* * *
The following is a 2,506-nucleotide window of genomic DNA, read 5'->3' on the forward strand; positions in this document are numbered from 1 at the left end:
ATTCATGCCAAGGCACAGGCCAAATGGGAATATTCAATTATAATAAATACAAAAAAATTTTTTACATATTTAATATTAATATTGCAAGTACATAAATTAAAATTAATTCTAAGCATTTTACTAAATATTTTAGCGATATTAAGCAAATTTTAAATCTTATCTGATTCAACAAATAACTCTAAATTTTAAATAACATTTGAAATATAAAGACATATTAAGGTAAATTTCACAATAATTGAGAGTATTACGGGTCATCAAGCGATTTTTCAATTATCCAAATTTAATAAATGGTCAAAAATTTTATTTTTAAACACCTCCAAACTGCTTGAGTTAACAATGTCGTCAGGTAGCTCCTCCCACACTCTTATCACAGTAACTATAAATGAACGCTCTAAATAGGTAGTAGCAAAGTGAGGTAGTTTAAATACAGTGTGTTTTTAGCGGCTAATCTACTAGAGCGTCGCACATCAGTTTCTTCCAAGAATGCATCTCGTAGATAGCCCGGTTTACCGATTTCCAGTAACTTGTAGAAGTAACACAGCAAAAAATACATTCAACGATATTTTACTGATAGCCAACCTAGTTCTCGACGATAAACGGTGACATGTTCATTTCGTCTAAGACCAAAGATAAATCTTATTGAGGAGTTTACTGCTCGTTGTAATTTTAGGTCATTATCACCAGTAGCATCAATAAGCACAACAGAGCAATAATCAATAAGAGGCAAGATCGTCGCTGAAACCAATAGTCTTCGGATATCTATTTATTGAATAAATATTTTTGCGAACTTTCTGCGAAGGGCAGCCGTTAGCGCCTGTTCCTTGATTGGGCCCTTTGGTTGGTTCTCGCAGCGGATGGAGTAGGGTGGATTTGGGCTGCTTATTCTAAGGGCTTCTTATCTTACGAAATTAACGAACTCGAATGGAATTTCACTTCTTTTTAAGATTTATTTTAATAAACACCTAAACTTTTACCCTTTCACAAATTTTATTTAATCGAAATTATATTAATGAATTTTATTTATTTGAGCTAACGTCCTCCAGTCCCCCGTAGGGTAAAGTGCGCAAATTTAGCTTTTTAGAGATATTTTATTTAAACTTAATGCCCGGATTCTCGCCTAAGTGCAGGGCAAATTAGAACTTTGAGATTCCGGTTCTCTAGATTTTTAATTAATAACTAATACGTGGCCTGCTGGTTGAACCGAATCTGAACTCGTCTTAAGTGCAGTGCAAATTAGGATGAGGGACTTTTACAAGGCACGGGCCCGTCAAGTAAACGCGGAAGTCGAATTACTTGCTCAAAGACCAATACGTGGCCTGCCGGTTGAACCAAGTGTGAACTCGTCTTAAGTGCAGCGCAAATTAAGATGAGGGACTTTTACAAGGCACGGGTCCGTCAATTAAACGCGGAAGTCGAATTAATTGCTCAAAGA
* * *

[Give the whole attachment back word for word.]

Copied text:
The following is a 2,506-nucleotide window of genomic DNA, read 5'->3' on the forward strand; positions in this document are numbered from 1 at the left end:
ATTCATGCCAAGGCACAGGCCAAATGGGAATATTCAATTATAATAAATACAAAAAAATTTTTTACATATTTAATATTAATATTGCAAGTACATAAATTAAAATTAATTCTAAGCATTTTACTAAATATTTTAGCGATATTAAGCAAATTTTAAATCTTATCTGATTCAACAAATAACTCTAAATTTTAAATAACATTTGAAATATAAAGACATATTAAGGTAAATTTCACAATAATTGAGAGTATTACGGGTCATCAAGCGATTTTTCAATTATCCAAATTTAATAAATGGTCAAAAATTTTATTTTTAAACACCTCCAAACTGCTTGAGTTAACAATGTCGTCAGGTAGCTCCTCCCACACTCTTATCACAGTAACTATAAATGAACGCTCTAAATAGGTAGTAGCAAAGTGAGGTAGTTTAAATACAGTGTGTTTTTAGCGGCTAATCTACTAGAGCGTCGCACATCAGTTTCTTCCAAGAATGCATCTCGTAGATAGCCCGGTTTACCGATTTCCAGTAACTTGTAGAAGTAACACAGCAAAAAATACATTCAACGATATTTTACTGATAGCCAACCTAGTTCTCGACGATAAACGGTGACATGTTCATTTCGTCTAAGACCAAAGATAAATCTTATTGAGGAGTTTACTGCTCGTTGTAATTTTAGGTCATTATCACCAGTAGCATCAATAAGCACAACAGAGCAATAATCAATAAGAGGCAAGATCGTCGCTGAAACCAATAGTCTTCGGATATCTATTTATTGAATAAATATTTTTGCGAACTTTCTGCGAAGGGCAGCCGTTAGCGCCTGTTCCTTGATTGGGCCCTTTGGTTGGTTCTCGCAGCGGATGGAGTAGGGTGGATTTGGGCTGCTTATTCTAAGGGCTTCTTATCTTACGAAATTAACGAACTCGAATGGAATTTCACTTCTTTTTAAGATTTATTTTAATAAACACCTAAACTTTTACCCTTTCACAAATTTTATTTAATCGAAATTATATTAATGAATTTTATTTATTTGAGCTAACGTCCTCCAGTCCCCCGTAGGGTAAAGTGCGCAAATTTAGCTTTTTAGAGATATTTTATTTAAACTTAATGCCCGGATTCTCGCCTAAGTGCAGGGCAAATTAGAACTTTGAGATTCCGGTTCTCTAGATTTTTAATTAATAACTAATACGTGGCCTGCTGGTTGAACCGAATCTGAACTCGTCTTAAGTGCAGTGCAAATTAGGATGAGGGACTTTTACAAGGCACGGGCCCGTCAAGTAAACGCGGAAGTCGAATTACTTGCTCAAAGACCAATACGTGGCCTGCCGGTTGAACCAAGTGTGAACTCGTCTTAAGTGCAGCGCAAATTAAGATGAGGGACTTTTACAAGGCACGGGTCCGTCAATTAAACGCGGAAGTCGAATTAATTGCTCAAAGA